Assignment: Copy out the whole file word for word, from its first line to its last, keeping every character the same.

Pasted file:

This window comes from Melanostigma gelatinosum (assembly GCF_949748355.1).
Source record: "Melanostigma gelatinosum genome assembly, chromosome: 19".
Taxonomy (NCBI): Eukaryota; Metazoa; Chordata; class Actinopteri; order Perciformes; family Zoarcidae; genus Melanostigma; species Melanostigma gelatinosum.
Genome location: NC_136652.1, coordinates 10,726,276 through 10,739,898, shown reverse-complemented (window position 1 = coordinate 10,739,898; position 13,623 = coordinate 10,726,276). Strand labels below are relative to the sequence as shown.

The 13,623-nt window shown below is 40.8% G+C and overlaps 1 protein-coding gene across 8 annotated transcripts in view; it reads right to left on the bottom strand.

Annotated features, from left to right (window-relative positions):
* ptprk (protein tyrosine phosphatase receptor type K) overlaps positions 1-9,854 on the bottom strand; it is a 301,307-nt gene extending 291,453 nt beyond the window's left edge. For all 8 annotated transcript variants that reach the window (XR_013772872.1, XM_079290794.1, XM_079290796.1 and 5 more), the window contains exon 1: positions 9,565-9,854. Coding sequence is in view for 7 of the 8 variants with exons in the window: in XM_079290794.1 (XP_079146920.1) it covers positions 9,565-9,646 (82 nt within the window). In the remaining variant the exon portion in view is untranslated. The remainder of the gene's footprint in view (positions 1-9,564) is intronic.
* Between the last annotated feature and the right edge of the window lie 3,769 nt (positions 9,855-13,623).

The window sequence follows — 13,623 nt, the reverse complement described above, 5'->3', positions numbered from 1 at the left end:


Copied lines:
This window comes from Melanostigma gelatinosum (assembly GCF_949748355.1).
Source record: "Melanostigma gelatinosum genome assembly, chromosome: 19".
Taxonomy (NCBI): Eukaryota; Metazoa; Chordata; class Actinopteri; order Perciformes; family Zoarcidae; genus Melanostigma; species Melanostigma gelatinosum.
Genome location: NC_136652.1, coordinates 10,726,276 through 10,739,898, shown reverse-complemented (window position 1 = coordinate 10,739,898; position 13,623 = coordinate 10,726,276). Strand labels below are relative to the sequence as shown.

The 13,623-nt window shown below is 40.8% G+C and overlaps 1 protein-coding gene across 8 annotated transcripts in view; it reads right to left on the bottom strand.

Annotated features, from left to right (window-relative positions):
* ptprk (protein tyrosine phosphatase receptor type K) overlaps positions 1-9,854 on the bottom strand; it is a 301,307-nt gene extending 291,453 nt beyond the window's left edge. For all 8 annotated transcript variants that reach the window (XR_013772872.1, XM_079290794.1, XM_079290796.1 and 5 more), the window contains exon 1: positions 9,565-9,854. Coding sequence is in view for 7 of the 8 variants with exons in the window: in XM_079290794.1 (XP_079146920.1) it covers positions 9,565-9,646 (82 nt within the window). In the remaining variant the exon portion in view is untranslated. The remainder of the gene's footprint in view (positions 1-9,564) is intronic.
* Between the last annotated feature and the right edge of the window lie 3,769 nt (positions 9,855-13,623).

The window sequence follows — 13,623 nt, the reverse complement described above, 5'->3', positions numbered from 1 at the left end: